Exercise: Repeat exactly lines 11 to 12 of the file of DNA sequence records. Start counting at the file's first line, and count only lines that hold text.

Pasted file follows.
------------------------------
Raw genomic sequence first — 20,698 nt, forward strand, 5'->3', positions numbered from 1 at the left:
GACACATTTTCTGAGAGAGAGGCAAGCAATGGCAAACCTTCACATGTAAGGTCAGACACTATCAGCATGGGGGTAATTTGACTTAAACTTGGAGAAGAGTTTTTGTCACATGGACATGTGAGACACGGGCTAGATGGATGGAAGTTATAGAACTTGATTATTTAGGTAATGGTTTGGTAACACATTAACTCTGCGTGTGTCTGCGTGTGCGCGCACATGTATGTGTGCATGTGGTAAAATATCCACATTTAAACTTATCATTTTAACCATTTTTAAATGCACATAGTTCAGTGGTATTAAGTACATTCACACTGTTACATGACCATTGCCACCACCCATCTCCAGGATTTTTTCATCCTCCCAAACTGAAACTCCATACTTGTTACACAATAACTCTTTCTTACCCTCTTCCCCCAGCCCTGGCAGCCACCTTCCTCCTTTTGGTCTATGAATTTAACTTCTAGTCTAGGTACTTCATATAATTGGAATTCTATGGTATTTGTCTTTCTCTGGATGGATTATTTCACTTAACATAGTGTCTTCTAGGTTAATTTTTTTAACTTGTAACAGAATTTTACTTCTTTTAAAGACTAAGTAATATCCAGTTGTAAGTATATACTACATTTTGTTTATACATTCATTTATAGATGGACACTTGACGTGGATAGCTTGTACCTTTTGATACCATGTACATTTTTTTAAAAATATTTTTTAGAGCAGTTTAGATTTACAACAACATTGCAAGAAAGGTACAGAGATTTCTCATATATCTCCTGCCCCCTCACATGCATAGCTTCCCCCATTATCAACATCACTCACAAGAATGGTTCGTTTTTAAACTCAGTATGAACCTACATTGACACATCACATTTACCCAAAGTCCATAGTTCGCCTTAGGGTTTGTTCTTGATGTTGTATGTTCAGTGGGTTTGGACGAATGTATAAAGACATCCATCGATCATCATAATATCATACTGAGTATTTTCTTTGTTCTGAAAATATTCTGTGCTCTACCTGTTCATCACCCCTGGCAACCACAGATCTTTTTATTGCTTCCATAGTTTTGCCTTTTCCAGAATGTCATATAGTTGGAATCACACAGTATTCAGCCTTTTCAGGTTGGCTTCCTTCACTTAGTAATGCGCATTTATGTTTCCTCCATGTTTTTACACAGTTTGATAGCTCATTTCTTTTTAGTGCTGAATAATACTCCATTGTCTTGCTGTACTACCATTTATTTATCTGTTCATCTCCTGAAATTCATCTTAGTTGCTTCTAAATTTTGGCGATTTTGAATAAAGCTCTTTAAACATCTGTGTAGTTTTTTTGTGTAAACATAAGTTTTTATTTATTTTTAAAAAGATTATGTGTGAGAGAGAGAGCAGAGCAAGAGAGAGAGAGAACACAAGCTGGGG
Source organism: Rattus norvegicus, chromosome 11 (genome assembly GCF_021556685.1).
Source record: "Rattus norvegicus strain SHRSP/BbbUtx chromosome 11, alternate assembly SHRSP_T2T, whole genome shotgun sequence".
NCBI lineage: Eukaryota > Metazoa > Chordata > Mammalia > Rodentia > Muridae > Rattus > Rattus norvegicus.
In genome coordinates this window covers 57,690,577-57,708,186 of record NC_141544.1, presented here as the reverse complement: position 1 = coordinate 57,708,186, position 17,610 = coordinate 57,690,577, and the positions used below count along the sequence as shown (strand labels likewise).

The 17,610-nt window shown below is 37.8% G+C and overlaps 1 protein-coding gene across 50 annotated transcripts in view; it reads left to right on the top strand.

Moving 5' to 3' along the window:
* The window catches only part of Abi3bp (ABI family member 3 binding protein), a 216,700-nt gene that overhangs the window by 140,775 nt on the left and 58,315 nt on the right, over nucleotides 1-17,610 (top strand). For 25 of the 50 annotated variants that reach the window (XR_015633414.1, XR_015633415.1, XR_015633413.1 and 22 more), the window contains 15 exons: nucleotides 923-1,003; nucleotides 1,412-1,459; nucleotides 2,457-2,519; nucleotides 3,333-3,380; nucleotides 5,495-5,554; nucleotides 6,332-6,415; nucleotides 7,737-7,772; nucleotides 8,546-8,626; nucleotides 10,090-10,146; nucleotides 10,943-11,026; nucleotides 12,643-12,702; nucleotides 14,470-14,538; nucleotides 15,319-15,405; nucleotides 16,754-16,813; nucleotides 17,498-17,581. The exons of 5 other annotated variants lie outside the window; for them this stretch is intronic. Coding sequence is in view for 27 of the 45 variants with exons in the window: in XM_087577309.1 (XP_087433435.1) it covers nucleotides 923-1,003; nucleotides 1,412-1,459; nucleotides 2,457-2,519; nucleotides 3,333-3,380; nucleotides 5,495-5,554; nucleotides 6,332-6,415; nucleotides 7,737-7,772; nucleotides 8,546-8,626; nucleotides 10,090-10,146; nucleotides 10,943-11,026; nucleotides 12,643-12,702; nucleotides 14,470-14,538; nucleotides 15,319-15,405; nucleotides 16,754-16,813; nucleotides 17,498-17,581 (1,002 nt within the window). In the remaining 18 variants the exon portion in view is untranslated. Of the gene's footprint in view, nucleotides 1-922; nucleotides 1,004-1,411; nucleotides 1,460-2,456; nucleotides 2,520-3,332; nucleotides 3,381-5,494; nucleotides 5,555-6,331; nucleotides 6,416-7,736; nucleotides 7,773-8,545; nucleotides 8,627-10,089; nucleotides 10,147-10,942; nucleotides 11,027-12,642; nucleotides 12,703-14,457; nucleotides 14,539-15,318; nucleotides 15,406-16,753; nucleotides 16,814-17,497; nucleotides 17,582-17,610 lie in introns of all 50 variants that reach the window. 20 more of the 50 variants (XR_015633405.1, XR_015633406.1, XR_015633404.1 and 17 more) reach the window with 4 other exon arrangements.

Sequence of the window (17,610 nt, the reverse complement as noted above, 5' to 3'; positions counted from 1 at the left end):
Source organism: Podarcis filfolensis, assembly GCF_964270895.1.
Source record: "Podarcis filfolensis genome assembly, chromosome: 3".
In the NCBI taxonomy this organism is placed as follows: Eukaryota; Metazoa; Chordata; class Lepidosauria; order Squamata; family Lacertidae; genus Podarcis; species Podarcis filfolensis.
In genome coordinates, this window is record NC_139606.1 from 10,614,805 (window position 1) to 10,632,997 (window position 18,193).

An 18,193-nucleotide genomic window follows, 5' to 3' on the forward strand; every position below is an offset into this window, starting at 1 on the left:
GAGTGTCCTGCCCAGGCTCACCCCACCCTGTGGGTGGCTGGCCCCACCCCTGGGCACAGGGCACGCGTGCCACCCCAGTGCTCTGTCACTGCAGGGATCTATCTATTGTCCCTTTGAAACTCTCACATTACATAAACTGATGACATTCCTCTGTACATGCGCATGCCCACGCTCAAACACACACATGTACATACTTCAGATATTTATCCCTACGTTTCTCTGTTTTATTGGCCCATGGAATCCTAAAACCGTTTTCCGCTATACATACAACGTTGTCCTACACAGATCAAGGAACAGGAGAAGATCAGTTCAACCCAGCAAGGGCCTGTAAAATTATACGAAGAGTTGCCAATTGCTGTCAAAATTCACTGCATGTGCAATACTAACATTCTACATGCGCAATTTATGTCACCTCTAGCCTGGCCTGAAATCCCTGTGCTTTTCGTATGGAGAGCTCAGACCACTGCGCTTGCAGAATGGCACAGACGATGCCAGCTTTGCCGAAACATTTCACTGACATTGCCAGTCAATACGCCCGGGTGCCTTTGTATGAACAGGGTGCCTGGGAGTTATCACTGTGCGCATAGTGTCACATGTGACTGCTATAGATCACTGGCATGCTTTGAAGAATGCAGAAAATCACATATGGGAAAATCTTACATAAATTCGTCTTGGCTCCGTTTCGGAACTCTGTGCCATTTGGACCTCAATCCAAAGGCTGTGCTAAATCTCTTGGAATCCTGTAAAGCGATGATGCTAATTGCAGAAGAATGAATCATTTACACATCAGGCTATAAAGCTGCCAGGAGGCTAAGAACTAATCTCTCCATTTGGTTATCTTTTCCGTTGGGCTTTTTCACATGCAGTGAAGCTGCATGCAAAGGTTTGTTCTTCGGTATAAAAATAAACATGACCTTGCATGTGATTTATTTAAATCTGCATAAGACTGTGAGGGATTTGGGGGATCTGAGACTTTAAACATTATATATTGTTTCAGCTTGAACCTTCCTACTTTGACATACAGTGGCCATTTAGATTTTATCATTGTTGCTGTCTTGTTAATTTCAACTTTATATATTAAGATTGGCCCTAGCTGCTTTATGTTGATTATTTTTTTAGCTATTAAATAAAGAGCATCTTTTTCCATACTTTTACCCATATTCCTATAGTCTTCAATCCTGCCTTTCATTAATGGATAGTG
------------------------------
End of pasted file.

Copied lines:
Source organism: Podarcis filfolensis, assembly GCF_964270895.1.
Source record: "Podarcis filfolensis genome assembly, chromosome: 3".